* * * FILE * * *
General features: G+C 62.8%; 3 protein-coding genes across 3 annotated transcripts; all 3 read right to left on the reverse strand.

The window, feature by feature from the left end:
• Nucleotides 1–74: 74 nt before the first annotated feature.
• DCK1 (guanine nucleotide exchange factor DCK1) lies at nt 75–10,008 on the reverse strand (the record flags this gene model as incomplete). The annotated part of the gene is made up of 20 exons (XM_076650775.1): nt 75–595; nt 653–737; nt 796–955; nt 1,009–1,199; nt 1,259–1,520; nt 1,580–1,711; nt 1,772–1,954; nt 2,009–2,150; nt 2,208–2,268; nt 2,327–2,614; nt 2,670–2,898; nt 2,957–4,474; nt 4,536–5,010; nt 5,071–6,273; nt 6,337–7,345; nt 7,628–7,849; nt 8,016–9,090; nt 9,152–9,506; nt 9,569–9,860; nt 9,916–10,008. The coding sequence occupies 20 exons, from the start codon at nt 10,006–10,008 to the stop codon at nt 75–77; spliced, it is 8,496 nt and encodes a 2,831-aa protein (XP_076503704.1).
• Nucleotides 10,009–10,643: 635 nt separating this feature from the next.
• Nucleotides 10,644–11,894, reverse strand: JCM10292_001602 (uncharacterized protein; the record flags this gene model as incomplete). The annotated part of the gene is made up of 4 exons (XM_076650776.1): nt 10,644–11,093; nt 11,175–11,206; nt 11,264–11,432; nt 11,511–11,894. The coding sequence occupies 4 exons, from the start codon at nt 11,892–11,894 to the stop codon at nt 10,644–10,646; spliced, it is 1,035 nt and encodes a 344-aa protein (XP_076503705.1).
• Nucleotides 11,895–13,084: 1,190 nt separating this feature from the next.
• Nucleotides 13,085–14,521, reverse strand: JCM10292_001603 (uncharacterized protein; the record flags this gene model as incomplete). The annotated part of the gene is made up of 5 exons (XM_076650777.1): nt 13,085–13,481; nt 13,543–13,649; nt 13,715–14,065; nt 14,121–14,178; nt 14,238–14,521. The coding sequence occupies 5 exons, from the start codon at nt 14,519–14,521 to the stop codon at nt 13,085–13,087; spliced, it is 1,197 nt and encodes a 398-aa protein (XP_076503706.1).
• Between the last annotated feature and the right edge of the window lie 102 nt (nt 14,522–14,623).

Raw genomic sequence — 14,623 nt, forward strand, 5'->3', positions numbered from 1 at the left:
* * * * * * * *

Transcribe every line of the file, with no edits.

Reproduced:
General features: G+C 62.8%; 3 protein-coding genes across 3 annotated transcripts; all 3 read right to left on the reverse strand.

The window, feature by feature from the left end:
• Nucleotides 1–74: 74 nt before the first annotated feature.
• DCK1 (guanine nucleotide exchange factor DCK1) lies at nt 75–10,008 on the reverse strand (the record flags this gene model as incomplete). The annotated part of the gene is made up of 20 exons (XM_076650775.1): nt 75–595; nt 653–737; nt 796–955; nt 1,009–1,199; nt 1,259–1,520; nt 1,580–1,711; nt 1,772–1,954; nt 2,009–2,150; nt 2,208–2,268; nt 2,327–2,614; nt 2,670–2,898; nt 2,957–4,474; nt 4,536–5,010; nt 5,071–6,273; nt 6,337–7,345; nt 7,628–7,849; nt 8,016–9,090; nt 9,152–9,506; nt 9,569–9,860; nt 9,916–10,008. The coding sequence occupies 20 exons, from the start codon at nt 10,006–10,008 to the stop codon at nt 75–77; spliced, it is 8,496 nt and encodes a 2,831-aa protein (XP_076503704.1).
• Nucleotides 10,009–10,643: 635 nt separating this feature from the next.
• Nucleotides 10,644–11,894, reverse strand: JCM10292_001602 (uncharacterized protein; the record flags this gene model as incomplete). The annotated part of the gene is made up of 4 exons (XM_076650776.1): nt 10,644–11,093; nt 11,175–11,206; nt 11,264–11,432; nt 11,511–11,894. The coding sequence occupies 4 exons, from the start codon at nt 11,892–11,894 to the stop codon at nt 10,644–10,646; spliced, it is 1,035 nt and encodes a 344-aa protein (XP_076503705.1).
• Nucleotides 11,895–13,084: 1,190 nt separating this feature from the next.
• Nucleotides 13,085–14,521, reverse strand: JCM10292_001603 (uncharacterized protein; the record flags this gene model as incomplete). The annotated part of the gene is made up of 5 exons (XM_076650777.1): nt 13,085–13,481; nt 13,543–13,649; nt 13,715–14,065; nt 14,121–14,178; nt 14,238–14,521. The coding sequence occupies 5 exons, from the start codon at nt 14,519–14,521 to the stop codon at nt 13,085–13,087; spliced, it is 1,197 nt and encodes a 398-aa protein (XP_076503706.1).
• Between the last annotated feature and the right edge of the window lie 102 nt (nt 14,522–14,623).

Raw genomic sequence — 14,623 nt, forward strand, 5'->3', positions numbered from 1 at the left: